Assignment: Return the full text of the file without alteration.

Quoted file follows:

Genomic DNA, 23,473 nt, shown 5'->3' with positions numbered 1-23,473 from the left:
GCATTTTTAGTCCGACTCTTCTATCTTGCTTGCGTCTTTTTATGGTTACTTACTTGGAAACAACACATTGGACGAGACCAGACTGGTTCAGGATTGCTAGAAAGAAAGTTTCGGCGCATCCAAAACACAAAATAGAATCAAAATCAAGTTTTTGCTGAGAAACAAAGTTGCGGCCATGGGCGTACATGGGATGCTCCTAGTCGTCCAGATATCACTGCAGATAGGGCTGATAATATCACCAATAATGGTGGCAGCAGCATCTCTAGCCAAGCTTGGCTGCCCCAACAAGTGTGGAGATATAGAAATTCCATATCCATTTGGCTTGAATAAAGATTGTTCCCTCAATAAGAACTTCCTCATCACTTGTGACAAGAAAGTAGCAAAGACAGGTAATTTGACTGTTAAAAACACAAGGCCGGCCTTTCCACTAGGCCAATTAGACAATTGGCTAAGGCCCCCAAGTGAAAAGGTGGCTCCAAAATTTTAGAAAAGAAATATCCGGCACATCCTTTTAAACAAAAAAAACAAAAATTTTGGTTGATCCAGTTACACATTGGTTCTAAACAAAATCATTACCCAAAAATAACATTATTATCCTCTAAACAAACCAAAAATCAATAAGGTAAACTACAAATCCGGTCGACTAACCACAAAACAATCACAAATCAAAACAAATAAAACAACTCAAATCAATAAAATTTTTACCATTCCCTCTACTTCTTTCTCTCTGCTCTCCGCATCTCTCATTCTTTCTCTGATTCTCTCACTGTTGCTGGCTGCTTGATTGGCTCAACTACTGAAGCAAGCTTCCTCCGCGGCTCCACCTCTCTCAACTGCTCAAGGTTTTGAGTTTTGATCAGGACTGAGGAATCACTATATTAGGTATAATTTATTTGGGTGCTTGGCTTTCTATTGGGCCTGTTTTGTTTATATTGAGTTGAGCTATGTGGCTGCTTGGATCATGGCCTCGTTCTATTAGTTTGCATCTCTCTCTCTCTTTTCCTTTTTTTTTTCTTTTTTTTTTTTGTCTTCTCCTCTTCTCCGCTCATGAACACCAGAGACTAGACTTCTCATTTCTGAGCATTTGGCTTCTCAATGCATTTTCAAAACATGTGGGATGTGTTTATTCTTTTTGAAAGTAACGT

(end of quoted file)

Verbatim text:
Genomic DNA, 23,473 nt, shown 5'->3' with positions numbered 1-23,473 from the left:
GCATTTTTAGTCCGACTCTTCTATCTTGCTTGCGTCTTTTTATGGTTACTTACTTGGAAACAACACATTGGACGAGACCAGACTGGTTCAGGATTGCTAGAAAGAAAGTTTCGGCGCATCCAAAACACAAAATAGAATCAAAATCAAGTTTTTGCTGAGAAACAAAGTTGCGGCCATGGGCGTACATGGGATGCTCCTAGTCGTCCAGATATCACTGCAGATAGGGCTGATAATATCACCAATAATGGTGGCAGCAGCATCTCTAGCCAAGCTTGGCTGCCCCAACAAGTGTGGAGATATAGAAATTCCATATCCATTTGGCTTGAATAAAGATTGTTCCCTCAATAAGAACTTCCTCATCACTTGTGACAAGAAAGTAGCAAAGACAGGTAATTTGACTGTTAAAAACACAAGGCCGGCCTTTCCACTAGGCCAATTAGACAATTGGCTAAGGCCCCCAAGTGAAAAGGTGGCTCCAAAATTTTAGAAAAGAAATATCCGGCACATCCTTTTAAACAAAAAAAACAAAAATTTTGGTTGATCCAGTTACACATTGGTTCTAAACAAAATCATTACCCAAAAATAACATTATTATCCTCTAAACAAACCAAAAATCAATAAGGTAAACTACAAATCCGGTCGACTAACCACAAAACAATCACAAATCAAAACAAATAAAACAACTCAAATCAATAAAATTTTTACCATTCCCTCTACTTCTTTCTCTCTGCTCTCCGCATCTCTCATTCTTTCTCTGATTCTCTCACTGTTGCTGGCTGCTTGATTGGCTCAACTACTGAAGCAAGCTTCCTCCGCGGCTCCACCTCTCTCAACTGCTCAAGGTTTTGAGTTTTGATCAGGACTGAGGAATCACTATATTAGGTATAATTTATTTGGGTGCTTGGCTTTCTATTGGGCCTGTTTTGTTTATATTGAGTTGAGCTATGTGGCTGCTTGGATCATGGCCTCGTTCTATTAGTTTGCATCTCTCTCTCTCTTTTCCTTTTTTTTTTCTTTTTTTTTTTTGTCTTCTCCTCTTCTCCGCTCATGAACACCAGAGACTAGACTTCTCATTTCTGAGCATTTGGCTTCTCAATGCATTTTCAAAACATGTGGGATGTGTTTATTCTTTTTGAAAGTAACGT